The SHORT and SWEET, VOICES Festival Coordinator, Lenore Robertson,(singer, chorister, director) confided to me that she saw music as very therapeutic and often inspiring, especially: “…sitting in the audience and watching the faces. It’s about sharing the joy of singing!”
Last night’s Gala Final was a feast of auditory delight, a love fest for devotees of choral excellence or just GP audients ready to have their ears treated to a wonderful variety of choirs, vocal ensembles and barbershop quartets.
Carol Dance has written an entertaining play about three Australian siblings having a family reunion in Varanasi, India, their mother’s dying wish, and their interaction with the Indian family running the guesthouse where they stay. This scenario allows an interesting look the differences and similarities between Indian and Western families, philosophies, societies, and cultures.
As any westerner who has visited India knows the country is overwhelming and this is captured in the play and woven into the story. This is captured in the narrative and balanced with the changes in modern Indian society and melded with the very interesting dramas of two families.
Vikram Singh, played wonderfully by Shashidhar Dandekar, runs the guesthouse and has a strong relationship with John (Steven Menteith), a long term frequent guest at the hotel. John has not visited his Australian home for many years. The youngest son, family man Chris (James Herrington), has arranged the reunion by bringing their sister Pamela (Lucy Rasheed), the high flying businesswoman sister from New York to Varanasi.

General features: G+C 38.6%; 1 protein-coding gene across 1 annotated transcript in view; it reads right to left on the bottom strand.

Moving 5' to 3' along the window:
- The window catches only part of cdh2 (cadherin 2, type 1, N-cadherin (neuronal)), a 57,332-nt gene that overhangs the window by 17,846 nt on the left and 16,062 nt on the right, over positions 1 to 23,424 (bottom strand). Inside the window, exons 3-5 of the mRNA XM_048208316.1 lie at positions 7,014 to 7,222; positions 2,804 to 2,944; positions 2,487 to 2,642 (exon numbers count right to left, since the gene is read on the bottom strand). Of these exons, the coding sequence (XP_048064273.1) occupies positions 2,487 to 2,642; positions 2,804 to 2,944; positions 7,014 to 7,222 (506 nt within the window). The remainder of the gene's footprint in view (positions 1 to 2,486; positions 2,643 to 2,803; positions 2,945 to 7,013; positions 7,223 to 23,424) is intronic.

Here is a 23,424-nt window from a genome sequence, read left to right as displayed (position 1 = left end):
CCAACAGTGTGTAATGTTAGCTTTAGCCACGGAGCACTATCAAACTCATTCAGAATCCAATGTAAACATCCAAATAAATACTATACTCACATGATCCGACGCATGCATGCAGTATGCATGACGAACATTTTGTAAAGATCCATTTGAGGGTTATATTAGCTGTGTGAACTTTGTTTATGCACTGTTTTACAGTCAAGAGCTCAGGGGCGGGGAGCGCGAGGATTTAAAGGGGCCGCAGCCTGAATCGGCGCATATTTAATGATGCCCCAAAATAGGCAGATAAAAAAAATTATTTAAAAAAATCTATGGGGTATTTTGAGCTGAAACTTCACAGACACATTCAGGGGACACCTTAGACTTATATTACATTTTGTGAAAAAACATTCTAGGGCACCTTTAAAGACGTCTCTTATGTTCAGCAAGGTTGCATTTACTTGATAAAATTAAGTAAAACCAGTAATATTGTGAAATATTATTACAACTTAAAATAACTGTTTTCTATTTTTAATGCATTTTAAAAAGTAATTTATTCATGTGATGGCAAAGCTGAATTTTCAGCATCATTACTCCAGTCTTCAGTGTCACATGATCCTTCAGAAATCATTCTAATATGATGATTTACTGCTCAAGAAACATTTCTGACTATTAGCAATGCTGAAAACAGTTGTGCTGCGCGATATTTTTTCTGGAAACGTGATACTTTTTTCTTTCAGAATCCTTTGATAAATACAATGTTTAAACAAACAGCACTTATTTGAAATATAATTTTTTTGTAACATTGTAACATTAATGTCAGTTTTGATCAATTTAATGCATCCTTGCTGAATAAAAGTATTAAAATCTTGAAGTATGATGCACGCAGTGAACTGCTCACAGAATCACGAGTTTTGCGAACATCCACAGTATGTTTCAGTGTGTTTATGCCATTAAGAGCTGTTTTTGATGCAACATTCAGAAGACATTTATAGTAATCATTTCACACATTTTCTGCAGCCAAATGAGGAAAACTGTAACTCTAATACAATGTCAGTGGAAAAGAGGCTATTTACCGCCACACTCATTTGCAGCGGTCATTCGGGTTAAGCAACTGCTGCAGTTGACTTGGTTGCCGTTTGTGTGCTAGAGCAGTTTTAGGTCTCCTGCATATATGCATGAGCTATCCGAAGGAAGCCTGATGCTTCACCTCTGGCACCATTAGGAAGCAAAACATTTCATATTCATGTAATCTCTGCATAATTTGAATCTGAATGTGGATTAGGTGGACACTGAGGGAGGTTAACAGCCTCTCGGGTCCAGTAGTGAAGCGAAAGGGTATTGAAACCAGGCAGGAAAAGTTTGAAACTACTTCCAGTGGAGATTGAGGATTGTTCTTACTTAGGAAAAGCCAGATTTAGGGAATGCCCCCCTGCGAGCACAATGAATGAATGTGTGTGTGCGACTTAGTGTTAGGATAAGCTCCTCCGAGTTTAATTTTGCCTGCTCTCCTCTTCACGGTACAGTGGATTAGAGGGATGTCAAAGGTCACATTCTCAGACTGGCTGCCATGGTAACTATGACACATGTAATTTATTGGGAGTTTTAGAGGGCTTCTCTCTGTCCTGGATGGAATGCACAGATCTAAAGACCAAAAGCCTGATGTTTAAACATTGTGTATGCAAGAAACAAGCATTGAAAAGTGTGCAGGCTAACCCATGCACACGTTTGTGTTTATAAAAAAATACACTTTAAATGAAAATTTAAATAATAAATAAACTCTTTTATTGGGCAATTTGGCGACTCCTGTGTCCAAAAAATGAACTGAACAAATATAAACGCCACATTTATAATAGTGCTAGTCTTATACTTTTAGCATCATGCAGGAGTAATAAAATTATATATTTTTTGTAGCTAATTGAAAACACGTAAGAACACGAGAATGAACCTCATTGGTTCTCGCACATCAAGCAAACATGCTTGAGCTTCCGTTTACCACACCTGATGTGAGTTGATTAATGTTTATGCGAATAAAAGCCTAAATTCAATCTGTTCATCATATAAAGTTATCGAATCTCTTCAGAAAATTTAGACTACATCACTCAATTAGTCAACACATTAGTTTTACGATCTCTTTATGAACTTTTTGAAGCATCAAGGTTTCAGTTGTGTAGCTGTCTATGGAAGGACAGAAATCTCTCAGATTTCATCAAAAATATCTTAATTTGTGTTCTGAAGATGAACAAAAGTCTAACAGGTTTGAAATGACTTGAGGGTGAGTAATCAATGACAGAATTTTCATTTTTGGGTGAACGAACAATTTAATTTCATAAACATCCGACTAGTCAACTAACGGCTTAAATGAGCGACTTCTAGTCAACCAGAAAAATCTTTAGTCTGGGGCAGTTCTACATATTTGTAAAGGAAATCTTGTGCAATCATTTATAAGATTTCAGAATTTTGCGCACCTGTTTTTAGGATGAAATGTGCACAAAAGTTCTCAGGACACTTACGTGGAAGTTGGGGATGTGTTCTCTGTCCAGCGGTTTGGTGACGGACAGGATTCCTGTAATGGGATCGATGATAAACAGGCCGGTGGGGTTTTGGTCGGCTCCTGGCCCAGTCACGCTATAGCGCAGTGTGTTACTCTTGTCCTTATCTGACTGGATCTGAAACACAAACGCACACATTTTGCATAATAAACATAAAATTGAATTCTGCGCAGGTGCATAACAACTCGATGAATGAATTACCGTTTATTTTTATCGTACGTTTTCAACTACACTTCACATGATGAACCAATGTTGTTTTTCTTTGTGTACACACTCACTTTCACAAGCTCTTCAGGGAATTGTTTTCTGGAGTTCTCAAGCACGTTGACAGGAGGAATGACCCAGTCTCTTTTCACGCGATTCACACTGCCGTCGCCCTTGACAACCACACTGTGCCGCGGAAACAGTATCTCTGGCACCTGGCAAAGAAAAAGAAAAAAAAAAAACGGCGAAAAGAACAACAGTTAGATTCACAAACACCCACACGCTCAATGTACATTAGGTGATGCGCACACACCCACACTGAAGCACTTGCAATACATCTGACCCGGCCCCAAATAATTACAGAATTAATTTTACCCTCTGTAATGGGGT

Vikram’s son, Ashwin (Neel Banerjee) is in the army and is mostly absent. His wife, Roopa, (Ambika Asthana) assists in the running of the guesthouse and has ideas to rescue it from its faded grandeur and modernise their practises. Vikram is more in favour of maintaining traditions. Roopa and Ashwin want to immigrate to Australia. Roopa is the character that links the themes explored in the play of traditional and modern values, Eastern and Western concepts and male and female roles. Ambika superbly performs this role with realism, humour and spirit.
These themes are also looked at from John’s perspective, as an aid worker, and Pamela’s role in managing a call centre in Varanasi for the company she works for in New York. What will benefit the poor and oppressed of India better? Will it be aid projects or jobs brought in by international businesses? This philosophical conflict is reflected in the well played out family squabbles of the Australian family. The different approaches of East and West are reflected in Pamela’s attempts to manage Sanjay (Neel Banerjee again), the call centre’s incompetent but very agreeable local manager.
Director Lenore Robertson has nicely brought together this production. A fairly simple set is brilliantly enhanced by projected images of Varanasi, the night sky, sunrise and Indian motifs. Richard Neville’s lighting design is a highlight of the play.
A weakness in this current production is that whilst the Indian actors have a good handle on their characters, this is not the case with the three Anglo Saxon actors who fail to fully realise their characters.
Steven Menteith has an awkward aloofness and does not engage with the audience. Lucy Rasheed plays the sister well but is not convincing as a international businesswoman. James Herrington is believable as the Aussie family guy confronted by India’s squalor and in his charming encounters with Roopa, however he does not capture the right tone or emotion outside this framework.
The Nautanki Theatre Company’s premiere production of Carol Dance’s INDIAN EMBRACE played the Lennox Theatre, Parramatta Riverside Theatres between August 21 and 25, 2013.